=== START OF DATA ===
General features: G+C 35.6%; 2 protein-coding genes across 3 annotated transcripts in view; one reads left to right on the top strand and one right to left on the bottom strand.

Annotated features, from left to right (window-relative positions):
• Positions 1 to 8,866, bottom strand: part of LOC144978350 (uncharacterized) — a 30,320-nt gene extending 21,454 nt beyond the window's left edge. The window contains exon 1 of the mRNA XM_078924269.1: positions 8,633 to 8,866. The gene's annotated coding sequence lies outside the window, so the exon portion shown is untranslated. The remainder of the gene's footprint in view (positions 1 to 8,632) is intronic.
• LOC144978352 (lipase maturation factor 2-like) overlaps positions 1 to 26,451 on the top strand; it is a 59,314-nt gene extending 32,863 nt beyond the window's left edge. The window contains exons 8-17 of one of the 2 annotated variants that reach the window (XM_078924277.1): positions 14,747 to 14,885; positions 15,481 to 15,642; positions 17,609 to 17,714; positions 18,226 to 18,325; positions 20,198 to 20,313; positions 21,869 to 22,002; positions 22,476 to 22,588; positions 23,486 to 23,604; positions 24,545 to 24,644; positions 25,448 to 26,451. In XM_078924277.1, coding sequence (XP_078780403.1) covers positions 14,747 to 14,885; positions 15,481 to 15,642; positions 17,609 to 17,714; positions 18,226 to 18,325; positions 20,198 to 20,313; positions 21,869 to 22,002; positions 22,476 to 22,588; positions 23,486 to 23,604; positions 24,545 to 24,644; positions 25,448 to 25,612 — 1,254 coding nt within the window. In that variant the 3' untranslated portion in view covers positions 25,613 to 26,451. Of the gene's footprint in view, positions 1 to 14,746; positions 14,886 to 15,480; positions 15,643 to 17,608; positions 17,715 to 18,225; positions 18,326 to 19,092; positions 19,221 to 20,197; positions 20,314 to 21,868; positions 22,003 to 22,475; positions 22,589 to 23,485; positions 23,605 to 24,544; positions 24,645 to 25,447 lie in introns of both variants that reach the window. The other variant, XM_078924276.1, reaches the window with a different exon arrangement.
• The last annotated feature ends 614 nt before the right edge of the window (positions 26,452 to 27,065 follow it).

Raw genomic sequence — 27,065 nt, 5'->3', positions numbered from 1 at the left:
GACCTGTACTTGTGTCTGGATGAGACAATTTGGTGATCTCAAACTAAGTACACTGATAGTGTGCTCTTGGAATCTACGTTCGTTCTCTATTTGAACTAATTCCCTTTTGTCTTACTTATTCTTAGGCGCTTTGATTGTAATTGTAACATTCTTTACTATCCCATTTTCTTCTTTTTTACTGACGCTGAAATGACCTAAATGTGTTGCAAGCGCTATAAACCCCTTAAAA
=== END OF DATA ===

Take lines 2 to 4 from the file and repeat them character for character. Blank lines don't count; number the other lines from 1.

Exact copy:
Annotated features, from left to right (window-relative positions):
• Positions 1 to 8,866, bottom strand: part of LOC144978350 (uncharacterized) — a 30,320-nt gene extending 21,454 nt beyond the window's left edge. The window contains exon 1 of the mRNA XM_078924269.1: positions 8,633 to 8,866. The gene's annotated coding sequence lies outside the window, so the exon portion shown is untranslated. The remainder of the gene's footprint in view (positions 1 to 8,632) is intronic.
• LOC144978352 (lipase maturation factor 2-like) overlaps positions 1 to 26,451 on the top strand; it is a 59,314-nt gene extending 32,863 nt beyond the window's left edge. The window contains exons 8-17 of one of the 2 annotated variants that reach the window (XM_078924277.1): positions 14,747 to 14,885; positions 15,481 to 15,642; positions 17,609 to 17,714; positions 18,226 to 18,325; positions 20,198 to 20,313; positions 21,869 to 22,002; positions 22,476 to 22,588; positions 23,486 to 23,604; positions 24,545 to 24,644; positions 25,448 to 26,451. In XM_078924277.1, coding sequence (XP_078780403.1) covers positions 14,747 to 14,885; positions 15,481 to 15,642; positions 17,609 to 17,714; positions 18,226 to 18,325; positions 20,198 to 20,313; positions 21,869 to 22,002; positions 22,476 to 22,588; positions 23,486 to 23,604; positions 24,545 to 24,644; positions 25,448 to 25,612 — 1,254 coding nt within the window. In that variant the 3' untranslated portion in view covers positions 25,613 to 26,451. Of the gene's footprint in view, positions 1 to 14,746; positions 14,886 to 15,480; positions 15,643 to 17,608; positions 17,715 to 18,225; positions 18,326 to 19,092; positions 19,221 to 20,197; positions 20,314 to 21,868; positions 22,003 to 22,475; positions 22,589 to 23,485; positions 23,605 to 24,544; positions 24,645 to 25,447 lie in introns of both variants that reach the window. The other variant, XM_078924276.1, reaches the window with a different exon arrangement.